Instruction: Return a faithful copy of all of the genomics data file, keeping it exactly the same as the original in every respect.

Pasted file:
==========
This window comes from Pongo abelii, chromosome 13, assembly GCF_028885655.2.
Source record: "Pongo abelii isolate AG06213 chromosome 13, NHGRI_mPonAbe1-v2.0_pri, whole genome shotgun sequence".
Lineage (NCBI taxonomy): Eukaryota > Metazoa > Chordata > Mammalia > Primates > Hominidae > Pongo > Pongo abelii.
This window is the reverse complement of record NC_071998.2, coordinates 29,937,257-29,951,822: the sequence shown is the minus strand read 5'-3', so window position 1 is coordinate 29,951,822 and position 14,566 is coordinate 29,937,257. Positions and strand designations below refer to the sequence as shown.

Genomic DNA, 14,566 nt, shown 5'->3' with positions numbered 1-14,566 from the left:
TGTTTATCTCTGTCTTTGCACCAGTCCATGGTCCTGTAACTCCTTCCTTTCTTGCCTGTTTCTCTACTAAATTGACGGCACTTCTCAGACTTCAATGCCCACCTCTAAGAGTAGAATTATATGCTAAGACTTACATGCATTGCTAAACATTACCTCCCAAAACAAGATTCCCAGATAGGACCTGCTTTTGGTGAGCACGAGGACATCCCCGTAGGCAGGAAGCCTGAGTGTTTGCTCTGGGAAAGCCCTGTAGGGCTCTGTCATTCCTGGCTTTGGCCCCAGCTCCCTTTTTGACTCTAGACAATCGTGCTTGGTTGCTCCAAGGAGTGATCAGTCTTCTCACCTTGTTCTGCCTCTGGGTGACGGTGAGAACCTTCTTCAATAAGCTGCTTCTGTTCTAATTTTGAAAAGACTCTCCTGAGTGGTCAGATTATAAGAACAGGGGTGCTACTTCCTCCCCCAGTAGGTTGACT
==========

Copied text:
This window comes from Pongo abelii, chromosome 13, assembly GCF_028885655.2.
Source record: "Pongo abelii isolate AG06213 chromosome 13, NHGRI_mPonAbe1-v2.0_pri, whole genome shotgun sequence".
Lineage (NCBI taxonomy): Eukaryota > Metazoa > Chordata > Mammalia > Primates > Hominidae > Pongo > Pongo abelii.
This window is the reverse complement of record NC_071998.2, coordinates 29,937,257-29,951,822: the sequence shown is the minus strand read 5'-3', so window position 1 is coordinate 29,951,822 and position 14,566 is coordinate 29,937,257. Positions and strand designations below refer to the sequence as shown.

Genomic DNA, 14,566 nt, shown 5'->3' with positions numbered 1-14,566 from the left:
TGTTTATCTCTGTCTTTGCACCAGTCCATGGTCCTGTAACTCCTTCCTTTCTTGCCTGTTTCTCTACTAAATTGACGGCACTTCTCAGACTTCAATGCCCACCTCTAAGAGTAGAATTATATGCTAAGACTTACATGCATTGCTAAACATTACCTCCCAAAACAAGATTCCCAGATAGGACCTGCTTTTGGTGAGCACGAGGACATCCCCGTAGGCAGGAAGCCTGAGTGTTTGCTCTGGGAAAGCCCTGTAGGGCTCTGTCATTCCTGGCTTTGGCCCCAGCTCCCTTTTTGACTCTAGACAATCGTGCTTGGTTGCTCCAAGGAGTGATCAGTCTTCTCACCTTGTTCTGCCTCTGGGTGACGGTGAGAACCTTCTTCAATAAGCTGCTTCTGTTCTAATTTTGAAAAGACTCTCCTGAGTGGTCAGATTATAAGAACAGGGGTGCTACTTCCTCCCCCAGTAGGTTGACT